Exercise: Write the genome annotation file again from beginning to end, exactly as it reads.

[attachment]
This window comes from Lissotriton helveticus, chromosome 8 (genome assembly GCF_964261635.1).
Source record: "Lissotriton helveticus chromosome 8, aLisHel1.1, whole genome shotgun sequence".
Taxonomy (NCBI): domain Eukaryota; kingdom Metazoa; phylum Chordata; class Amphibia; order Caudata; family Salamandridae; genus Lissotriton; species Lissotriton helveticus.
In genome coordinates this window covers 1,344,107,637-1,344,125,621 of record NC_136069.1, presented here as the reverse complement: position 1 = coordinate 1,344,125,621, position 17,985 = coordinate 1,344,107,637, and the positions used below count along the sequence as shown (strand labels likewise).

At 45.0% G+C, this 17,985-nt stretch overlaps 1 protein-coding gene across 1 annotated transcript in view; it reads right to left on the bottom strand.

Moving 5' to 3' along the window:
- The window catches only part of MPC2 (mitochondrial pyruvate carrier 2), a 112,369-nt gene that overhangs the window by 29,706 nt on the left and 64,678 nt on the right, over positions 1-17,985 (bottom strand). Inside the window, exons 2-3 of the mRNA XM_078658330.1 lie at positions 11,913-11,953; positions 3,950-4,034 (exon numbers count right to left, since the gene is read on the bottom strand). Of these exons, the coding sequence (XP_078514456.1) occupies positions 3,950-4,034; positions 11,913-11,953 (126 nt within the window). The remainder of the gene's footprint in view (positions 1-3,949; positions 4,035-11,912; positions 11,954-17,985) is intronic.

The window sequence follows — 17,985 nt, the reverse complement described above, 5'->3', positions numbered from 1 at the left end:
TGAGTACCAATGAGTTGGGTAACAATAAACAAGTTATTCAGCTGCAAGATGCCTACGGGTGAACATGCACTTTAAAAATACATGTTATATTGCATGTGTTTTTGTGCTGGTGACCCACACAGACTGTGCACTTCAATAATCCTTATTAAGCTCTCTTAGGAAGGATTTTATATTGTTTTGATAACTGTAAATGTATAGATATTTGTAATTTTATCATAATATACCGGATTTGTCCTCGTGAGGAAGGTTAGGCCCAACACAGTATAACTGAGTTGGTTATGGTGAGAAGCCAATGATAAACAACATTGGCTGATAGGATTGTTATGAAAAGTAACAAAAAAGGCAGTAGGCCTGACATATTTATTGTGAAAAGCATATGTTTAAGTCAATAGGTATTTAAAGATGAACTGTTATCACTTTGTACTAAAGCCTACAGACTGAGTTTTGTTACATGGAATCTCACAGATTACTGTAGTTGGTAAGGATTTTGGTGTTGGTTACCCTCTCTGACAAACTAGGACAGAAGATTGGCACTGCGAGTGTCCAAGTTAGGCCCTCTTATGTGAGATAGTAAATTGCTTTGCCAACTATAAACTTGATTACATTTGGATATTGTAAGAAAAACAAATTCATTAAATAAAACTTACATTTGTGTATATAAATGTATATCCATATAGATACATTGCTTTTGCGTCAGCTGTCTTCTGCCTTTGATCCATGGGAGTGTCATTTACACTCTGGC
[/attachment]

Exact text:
This window comes from Lissotriton helveticus, chromosome 8 (genome assembly GCF_964261635.1).
Source record: "Lissotriton helveticus chromosome 8, aLisHel1.1, whole genome shotgun sequence".
Taxonomy (NCBI): domain Eukaryota; kingdom Metazoa; phylum Chordata; class Amphibia; order Caudata; family Salamandridae; genus Lissotriton; species Lissotriton helveticus.
In genome coordinates this window covers 1,344,107,637-1,344,125,621 of record NC_136069.1, presented here as the reverse complement: position 1 = coordinate 1,344,125,621, position 17,985 = coordinate 1,344,107,637, and the positions used below count along the sequence as shown (strand labels likewise).

At 45.0% G+C, this 17,985-nt stretch overlaps 1 protein-coding gene across 1 annotated transcript in view; it reads right to left on the bottom strand.

Moving 5' to 3' along the window:
- The window catches only part of MPC2 (mitochondrial pyruvate carrier 2), a 112,369-nt gene that overhangs the window by 29,706 nt on the left and 64,678 nt on the right, over positions 1-17,985 (bottom strand). Inside the window, exons 2-3 of the mRNA XM_078658330.1 lie at positions 11,913-11,953; positions 3,950-4,034 (exon numbers count right to left, since the gene is read on the bottom strand). Of these exons, the coding sequence (XP_078514456.1) occupies positions 3,950-4,034; positions 11,913-11,953 (126 nt within the window). The remainder of the gene's footprint in view (positions 1-3,949; positions 4,035-11,912; positions 11,954-17,985) is intronic.

The window sequence follows — 17,985 nt, the reverse complement described above, 5'->3', positions numbered from 1 at the left end:
TGAGTACCAATGAGTTGGGTAACAATAAACAAGTTATTCAGCTGCAAGATGCCTACGGGTGAACATGCACTTTAAAAATACATGTTATATTGCATGTGTTTTTGTGCTGGTGACCCACACAGACTGTGCACTTCAATAATCCTTATTAAGCTCTCTTAGGAAGGATTTTATATTGTTTTGATAACTGTAAATGTATAGATATTTGTAATTTTATCATAATATACCGGATTTGTCCTCGTGAGGAAGGTTAGGCCCAACACAGTATAACTGAGTTGGTTATGGTGAGAAGCCAATGATAAACAACATTGGCTGATAGGATTGTTATGAAAAGTAACAAAAAAGGCAGTAGGCCTGACATATTTATTGTGAAAAGCATATGTTTAAGTCAATAGGTATTTAAAGATGAACTGTTATCACTTTGTACTAAAGCCTACAGACTGAGTTTTGTTACATGGAATCTCACAGATTACTGTAGTTGGTAAGGATTTTGGTGTTGGTTACCCTCTCTGACAAACTAGGACAGAAGATTGGCACTGCGAGTGTCCAAGTTAGGCCCTCTTATGTGAGATAGTAAATTGCTTTGCCAACTATAAACTTGATTACATTTGGATATTGTAAGAAAAACAAATTCATTAAATAAAACTTACATTTGTGTATATAAATGTATATCCATATAGATACATTGCTTTTGCGTCAGCTGTCTTCTGCCTTTGATCCATGGGAGTGTCATTTACACTCTGGC